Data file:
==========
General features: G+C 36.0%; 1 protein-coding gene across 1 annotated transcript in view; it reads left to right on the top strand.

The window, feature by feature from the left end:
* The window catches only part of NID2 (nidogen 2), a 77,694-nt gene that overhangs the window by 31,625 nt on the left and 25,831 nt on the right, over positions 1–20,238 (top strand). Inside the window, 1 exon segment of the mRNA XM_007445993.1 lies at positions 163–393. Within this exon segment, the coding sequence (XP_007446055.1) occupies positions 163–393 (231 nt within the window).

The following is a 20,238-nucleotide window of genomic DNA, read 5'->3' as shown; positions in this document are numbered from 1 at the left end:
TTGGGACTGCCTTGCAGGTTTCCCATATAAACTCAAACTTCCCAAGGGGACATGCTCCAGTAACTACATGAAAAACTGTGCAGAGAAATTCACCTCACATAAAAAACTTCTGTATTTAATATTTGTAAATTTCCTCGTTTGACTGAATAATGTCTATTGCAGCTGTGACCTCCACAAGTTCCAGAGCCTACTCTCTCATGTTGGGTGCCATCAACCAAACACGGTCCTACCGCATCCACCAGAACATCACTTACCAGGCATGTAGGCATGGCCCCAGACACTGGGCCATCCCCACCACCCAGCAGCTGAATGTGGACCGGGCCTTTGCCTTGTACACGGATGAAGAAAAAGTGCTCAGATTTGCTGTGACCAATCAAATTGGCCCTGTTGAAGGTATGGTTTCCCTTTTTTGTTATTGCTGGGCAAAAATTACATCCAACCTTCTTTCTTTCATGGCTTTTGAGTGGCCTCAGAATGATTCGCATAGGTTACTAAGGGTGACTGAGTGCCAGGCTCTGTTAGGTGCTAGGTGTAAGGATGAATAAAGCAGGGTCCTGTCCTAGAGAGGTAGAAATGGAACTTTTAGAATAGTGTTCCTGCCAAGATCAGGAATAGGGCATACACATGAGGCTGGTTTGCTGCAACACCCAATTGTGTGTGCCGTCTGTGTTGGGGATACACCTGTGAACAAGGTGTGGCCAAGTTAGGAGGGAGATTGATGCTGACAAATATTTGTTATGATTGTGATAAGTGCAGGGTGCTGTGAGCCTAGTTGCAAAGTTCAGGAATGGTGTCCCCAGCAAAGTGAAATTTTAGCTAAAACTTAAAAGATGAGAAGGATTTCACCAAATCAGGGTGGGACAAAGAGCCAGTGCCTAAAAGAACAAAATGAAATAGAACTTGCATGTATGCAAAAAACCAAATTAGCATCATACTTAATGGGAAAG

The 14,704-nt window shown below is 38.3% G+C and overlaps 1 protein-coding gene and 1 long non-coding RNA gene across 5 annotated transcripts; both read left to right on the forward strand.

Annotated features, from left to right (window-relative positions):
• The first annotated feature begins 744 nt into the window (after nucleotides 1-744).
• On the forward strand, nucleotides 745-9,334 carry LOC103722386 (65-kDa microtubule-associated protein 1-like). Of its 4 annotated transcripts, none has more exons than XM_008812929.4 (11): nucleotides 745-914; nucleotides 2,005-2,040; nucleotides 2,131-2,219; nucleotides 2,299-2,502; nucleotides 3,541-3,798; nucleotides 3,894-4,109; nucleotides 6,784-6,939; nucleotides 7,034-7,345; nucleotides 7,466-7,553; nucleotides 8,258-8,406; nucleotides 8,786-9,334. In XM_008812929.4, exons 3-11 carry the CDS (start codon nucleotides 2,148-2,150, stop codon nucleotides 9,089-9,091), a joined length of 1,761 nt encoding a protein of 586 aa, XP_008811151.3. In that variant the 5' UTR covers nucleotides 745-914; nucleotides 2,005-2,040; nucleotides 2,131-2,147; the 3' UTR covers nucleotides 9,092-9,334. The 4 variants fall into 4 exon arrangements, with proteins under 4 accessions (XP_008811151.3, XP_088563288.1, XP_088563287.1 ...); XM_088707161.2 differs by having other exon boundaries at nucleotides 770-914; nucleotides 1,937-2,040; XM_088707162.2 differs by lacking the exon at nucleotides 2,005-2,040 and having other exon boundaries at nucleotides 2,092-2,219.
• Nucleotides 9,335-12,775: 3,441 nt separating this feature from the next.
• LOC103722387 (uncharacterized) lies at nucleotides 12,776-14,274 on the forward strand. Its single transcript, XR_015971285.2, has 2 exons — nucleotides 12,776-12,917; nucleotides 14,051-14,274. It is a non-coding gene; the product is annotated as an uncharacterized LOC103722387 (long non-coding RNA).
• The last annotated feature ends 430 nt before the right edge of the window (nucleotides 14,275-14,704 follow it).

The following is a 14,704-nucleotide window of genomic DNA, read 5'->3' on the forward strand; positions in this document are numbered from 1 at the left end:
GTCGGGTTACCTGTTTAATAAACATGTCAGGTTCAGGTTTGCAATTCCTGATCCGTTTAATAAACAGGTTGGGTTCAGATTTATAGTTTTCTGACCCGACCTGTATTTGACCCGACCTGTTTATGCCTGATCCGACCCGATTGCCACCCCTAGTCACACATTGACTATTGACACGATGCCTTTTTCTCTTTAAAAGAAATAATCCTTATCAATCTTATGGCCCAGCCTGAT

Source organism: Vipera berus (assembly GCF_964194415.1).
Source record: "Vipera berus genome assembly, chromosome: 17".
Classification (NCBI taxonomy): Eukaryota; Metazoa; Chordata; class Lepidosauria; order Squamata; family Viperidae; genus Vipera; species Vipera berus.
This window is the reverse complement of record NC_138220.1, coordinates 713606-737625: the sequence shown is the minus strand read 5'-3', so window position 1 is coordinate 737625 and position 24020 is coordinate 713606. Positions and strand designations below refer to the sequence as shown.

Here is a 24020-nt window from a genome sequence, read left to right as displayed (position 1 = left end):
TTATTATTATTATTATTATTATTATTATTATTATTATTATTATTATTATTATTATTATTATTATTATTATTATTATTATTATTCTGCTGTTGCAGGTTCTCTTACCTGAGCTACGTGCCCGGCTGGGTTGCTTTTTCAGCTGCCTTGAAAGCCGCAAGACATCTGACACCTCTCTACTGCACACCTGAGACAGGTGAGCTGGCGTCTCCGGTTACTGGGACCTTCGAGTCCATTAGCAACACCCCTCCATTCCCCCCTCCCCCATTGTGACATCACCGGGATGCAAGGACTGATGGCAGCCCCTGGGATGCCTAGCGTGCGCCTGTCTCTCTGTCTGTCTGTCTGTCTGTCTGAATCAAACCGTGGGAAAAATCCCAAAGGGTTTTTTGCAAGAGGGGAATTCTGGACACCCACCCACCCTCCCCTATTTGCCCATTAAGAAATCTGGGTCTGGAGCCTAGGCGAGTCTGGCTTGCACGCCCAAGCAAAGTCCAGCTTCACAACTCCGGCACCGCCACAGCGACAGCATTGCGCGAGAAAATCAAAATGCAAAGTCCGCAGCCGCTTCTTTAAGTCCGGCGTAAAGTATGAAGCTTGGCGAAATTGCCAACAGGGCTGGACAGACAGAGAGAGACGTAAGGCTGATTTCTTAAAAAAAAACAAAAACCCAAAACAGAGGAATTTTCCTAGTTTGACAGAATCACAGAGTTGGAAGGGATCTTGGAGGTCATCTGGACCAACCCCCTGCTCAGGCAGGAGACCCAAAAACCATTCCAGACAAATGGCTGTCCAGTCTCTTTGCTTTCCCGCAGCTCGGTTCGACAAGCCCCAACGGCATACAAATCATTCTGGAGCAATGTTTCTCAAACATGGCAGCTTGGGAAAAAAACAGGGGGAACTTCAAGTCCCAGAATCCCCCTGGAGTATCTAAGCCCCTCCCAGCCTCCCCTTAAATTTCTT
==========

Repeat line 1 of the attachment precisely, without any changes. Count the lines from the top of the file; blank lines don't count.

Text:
General features: G+C 36.0%; 1 protein-coding gene across 1 annotated transcript in view; it reads left to right on the top strand.